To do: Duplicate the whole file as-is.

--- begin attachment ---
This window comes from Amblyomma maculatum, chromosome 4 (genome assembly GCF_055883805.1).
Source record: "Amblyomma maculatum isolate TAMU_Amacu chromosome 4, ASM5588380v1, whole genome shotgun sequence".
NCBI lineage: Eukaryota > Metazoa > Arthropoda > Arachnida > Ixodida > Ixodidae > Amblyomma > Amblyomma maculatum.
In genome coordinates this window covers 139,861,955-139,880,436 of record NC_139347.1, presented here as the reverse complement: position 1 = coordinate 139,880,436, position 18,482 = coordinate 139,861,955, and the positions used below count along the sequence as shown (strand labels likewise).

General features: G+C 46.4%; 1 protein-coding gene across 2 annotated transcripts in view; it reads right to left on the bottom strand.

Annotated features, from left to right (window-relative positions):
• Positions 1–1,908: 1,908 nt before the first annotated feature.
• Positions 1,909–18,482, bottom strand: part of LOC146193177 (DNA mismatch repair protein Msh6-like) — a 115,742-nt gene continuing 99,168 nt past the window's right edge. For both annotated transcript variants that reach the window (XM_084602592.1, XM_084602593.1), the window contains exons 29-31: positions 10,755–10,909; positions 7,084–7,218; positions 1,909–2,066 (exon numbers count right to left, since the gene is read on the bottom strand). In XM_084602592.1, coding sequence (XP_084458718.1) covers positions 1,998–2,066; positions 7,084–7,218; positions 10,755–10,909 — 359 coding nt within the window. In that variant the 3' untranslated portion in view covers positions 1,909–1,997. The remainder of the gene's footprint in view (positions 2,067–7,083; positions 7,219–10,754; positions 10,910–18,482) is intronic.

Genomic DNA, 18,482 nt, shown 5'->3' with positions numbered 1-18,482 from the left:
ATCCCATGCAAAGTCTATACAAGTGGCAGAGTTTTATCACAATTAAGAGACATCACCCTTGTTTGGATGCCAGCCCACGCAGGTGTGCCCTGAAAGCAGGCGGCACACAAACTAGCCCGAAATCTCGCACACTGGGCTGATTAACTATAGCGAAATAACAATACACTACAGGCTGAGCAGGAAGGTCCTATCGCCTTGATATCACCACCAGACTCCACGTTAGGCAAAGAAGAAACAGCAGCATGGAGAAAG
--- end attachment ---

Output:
This window comes from Amblyomma maculatum, chromosome 4 (genome assembly GCF_055883805.1).
Source record: "Amblyomma maculatum isolate TAMU_Amacu chromosome 4, ASM5588380v1, whole genome shotgun sequence".
NCBI lineage: Eukaryota > Metazoa > Arthropoda > Arachnida > Ixodida > Ixodidae > Amblyomma > Amblyomma maculatum.
In genome coordinates this window covers 139,861,955-139,880,436 of record NC_139347.1, presented here as the reverse complement: position 1 = coordinate 139,880,436, position 18,482 = coordinate 139,861,955, and the positions used below count along the sequence as shown (strand labels likewise).

General features: G+C 46.4%; 1 protein-coding gene across 2 annotated transcripts in view; it reads right to left on the bottom strand.

Annotated features, from left to right (window-relative positions):
• Positions 1–1,908: 1,908 nt before the first annotated feature.
• Positions 1,909–18,482, bottom strand: part of LOC146193177 (DNA mismatch repair protein Msh6-like) — a 115,742-nt gene continuing 99,168 nt past the window's right edge. For both annotated transcript variants that reach the window (XM_084602592.1, XM_084602593.1), the window contains exons 29-31: positions 10,755–10,909; positions 7,084–7,218; positions 1,909–2,066 (exon numbers count right to left, since the gene is read on the bottom strand). In XM_084602592.1, coding sequence (XP_084458718.1) covers positions 1,998–2,066; positions 7,084–7,218; positions 10,755–10,909 — 359 coding nt within the window. In that variant the 3' untranslated portion in view covers positions 1,909–1,997. The remainder of the gene's footprint in view (positions 2,067–7,083; positions 7,219–10,754; positions 10,910–18,482) is intronic.

Genomic DNA, 18,482 nt, shown 5'->3' with positions numbered 1-18,482 from the left:
ATCCCATGCAAAGTCTATACAAGTGGCAGAGTTTTATCACAATTAAGAGACATCACCCTTGTTTGGATGCCAGCCCACGCAGGTGTGCCCTGAAAGCAGGCGGCACACAAACTAGCCCGAAATCTCGCACACTGGGCTGATTAACTATAGCGAAATAACAATACACTACAGGCTGAGCAGGAAGGTCCTATCGCCTTGATATCACCACCAGACTCCACGTTAGGCAAAGAAGAAACAGCAGCATGGAGAAAG